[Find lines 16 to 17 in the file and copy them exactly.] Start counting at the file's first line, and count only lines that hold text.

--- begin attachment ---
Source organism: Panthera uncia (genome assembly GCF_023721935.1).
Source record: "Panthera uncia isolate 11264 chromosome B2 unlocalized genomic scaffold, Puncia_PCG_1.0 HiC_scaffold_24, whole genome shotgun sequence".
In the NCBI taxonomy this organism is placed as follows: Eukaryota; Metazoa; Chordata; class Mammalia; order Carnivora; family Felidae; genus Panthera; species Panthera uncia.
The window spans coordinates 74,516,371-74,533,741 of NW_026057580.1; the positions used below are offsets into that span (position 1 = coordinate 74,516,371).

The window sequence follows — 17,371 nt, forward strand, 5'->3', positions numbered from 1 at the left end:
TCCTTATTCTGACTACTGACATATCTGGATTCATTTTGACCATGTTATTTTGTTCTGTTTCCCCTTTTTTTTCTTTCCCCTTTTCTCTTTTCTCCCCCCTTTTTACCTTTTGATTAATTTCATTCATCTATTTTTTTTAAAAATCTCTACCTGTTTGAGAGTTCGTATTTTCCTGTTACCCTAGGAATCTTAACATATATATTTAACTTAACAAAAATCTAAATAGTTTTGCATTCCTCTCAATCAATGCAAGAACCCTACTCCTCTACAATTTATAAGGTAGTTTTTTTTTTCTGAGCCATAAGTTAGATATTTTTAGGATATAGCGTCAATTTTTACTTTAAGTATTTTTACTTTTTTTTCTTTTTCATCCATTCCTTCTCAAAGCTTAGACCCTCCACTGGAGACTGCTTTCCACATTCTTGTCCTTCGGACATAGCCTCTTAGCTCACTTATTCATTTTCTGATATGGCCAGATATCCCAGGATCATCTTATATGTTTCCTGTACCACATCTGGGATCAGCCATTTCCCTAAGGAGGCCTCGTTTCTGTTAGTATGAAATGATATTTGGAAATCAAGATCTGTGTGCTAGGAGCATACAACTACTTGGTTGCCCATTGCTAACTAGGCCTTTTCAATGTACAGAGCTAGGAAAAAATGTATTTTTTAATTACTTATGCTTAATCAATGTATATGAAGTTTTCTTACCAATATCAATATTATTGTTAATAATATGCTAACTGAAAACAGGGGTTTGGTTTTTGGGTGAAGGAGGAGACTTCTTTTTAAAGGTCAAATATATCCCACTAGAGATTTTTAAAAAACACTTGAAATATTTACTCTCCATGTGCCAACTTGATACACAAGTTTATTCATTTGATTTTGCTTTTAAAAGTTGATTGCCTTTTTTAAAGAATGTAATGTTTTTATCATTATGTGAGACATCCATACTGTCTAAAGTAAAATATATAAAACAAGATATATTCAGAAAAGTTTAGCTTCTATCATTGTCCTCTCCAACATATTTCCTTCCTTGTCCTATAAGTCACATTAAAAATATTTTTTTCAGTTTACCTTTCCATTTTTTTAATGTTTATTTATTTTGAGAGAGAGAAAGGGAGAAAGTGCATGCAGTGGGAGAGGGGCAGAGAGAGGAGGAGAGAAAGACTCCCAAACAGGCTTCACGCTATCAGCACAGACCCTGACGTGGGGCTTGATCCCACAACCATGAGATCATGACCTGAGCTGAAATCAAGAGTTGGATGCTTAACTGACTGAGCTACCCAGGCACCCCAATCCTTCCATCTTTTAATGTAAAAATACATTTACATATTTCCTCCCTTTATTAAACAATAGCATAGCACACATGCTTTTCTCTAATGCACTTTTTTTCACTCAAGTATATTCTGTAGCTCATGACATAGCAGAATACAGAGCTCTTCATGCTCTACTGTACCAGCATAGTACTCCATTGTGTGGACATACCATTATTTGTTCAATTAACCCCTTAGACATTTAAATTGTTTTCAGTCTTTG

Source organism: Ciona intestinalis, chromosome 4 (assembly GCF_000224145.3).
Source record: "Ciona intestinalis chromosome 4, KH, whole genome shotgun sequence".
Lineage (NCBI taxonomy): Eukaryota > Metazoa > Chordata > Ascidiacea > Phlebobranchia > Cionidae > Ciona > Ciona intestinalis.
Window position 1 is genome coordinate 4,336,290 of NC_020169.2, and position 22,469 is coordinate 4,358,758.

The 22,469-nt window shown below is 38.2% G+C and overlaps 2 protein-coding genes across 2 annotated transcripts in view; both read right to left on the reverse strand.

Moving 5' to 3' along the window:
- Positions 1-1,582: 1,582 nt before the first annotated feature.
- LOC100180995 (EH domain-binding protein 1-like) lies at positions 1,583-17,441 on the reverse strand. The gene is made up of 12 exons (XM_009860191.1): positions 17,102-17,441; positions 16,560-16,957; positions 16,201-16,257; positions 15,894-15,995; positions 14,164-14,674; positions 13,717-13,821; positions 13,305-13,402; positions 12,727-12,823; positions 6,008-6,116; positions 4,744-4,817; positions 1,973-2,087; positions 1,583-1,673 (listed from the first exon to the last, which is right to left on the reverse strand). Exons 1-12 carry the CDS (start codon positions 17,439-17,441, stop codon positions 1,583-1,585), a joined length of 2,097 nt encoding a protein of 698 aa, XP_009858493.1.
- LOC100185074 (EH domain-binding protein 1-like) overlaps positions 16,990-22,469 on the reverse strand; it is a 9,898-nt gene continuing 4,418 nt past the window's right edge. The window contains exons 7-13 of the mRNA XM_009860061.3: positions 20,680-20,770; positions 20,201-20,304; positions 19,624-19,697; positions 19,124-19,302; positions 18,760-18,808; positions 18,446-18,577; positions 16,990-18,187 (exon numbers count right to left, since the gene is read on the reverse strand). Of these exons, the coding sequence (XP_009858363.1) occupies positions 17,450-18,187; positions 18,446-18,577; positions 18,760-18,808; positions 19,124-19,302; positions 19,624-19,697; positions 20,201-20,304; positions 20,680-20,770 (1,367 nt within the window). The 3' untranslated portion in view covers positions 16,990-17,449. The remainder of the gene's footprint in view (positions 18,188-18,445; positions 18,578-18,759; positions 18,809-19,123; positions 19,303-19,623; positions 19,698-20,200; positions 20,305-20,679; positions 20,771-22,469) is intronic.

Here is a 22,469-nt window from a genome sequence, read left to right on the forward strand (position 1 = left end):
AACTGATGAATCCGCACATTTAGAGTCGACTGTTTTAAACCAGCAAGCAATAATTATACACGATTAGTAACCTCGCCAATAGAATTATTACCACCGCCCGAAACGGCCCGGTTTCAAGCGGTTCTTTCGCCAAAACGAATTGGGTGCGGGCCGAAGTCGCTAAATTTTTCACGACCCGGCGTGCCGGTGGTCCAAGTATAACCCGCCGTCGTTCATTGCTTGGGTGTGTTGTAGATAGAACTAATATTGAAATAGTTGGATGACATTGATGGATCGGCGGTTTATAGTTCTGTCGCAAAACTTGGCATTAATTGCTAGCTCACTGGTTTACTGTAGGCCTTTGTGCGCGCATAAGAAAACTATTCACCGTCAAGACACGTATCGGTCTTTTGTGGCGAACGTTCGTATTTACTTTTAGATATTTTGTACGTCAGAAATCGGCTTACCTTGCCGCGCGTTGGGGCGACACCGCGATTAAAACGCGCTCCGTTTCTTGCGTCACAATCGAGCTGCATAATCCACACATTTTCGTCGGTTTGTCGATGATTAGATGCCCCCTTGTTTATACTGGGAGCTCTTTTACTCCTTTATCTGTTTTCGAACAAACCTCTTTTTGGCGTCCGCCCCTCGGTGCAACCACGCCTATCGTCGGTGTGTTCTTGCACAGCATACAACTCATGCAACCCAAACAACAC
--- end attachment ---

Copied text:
Here is a 22,469-nt window from a genome sequence, read left to right on the forward strand (position 1 = left end):
AACTGATGAATCCGCACATTTAGAGTCGACTGTTTTAAACCAGCAAGCAATAATTATACACGATTAGTAACCTCGCCAATAGAATTATTACCACCGCCCGAAACGGCCCGGTTTCAAGCGGTTCTTTCGCCAAAACGAATTGGGTGCGGGCCGAAGTCGCTAAATTTTTCACGACCCGGCGTGCCGGTGGTCCAAGTATAACCCGCCGTCGTTCATTGCTTGGGTGTGTTGTAGATAGAACTAATATTGAAATAGTTGGATGACATTGATGGATCGGCGGTTTATAGTTCTGTCGCAAAACTTGGCATTAATTGCTAGCTCACTGGTTTACTGTAGGCCTTTGTGCGCGCATAAGAAAACTATTCACCGTCAAGACACGTATCGGTCTTTTGTGGCGAACGTTCGTATTTACTTTTAGATATTTTGTACGTCAGAAATCGGCTTACCTTGCCGCGCGTTGGGGCGACACCGCGATTAAAACGCGCTCCGTTTCTTGCGTCACAATCGAGCTGCATAATCCACACATTTTCGTCGGTTTGTCGATGATTAGATGCCCCCTTGTTTATACTGGGAGCTCTTTTACTCCTTTATCTGTTTTCGAACAAACCTCTTTTTGGCGTCCGCCCCTCGGTGCAACCACGCCTATCGTCGGTGTGTTCTTGCACAGCATACAACTCATGCAACCCAAACAACAC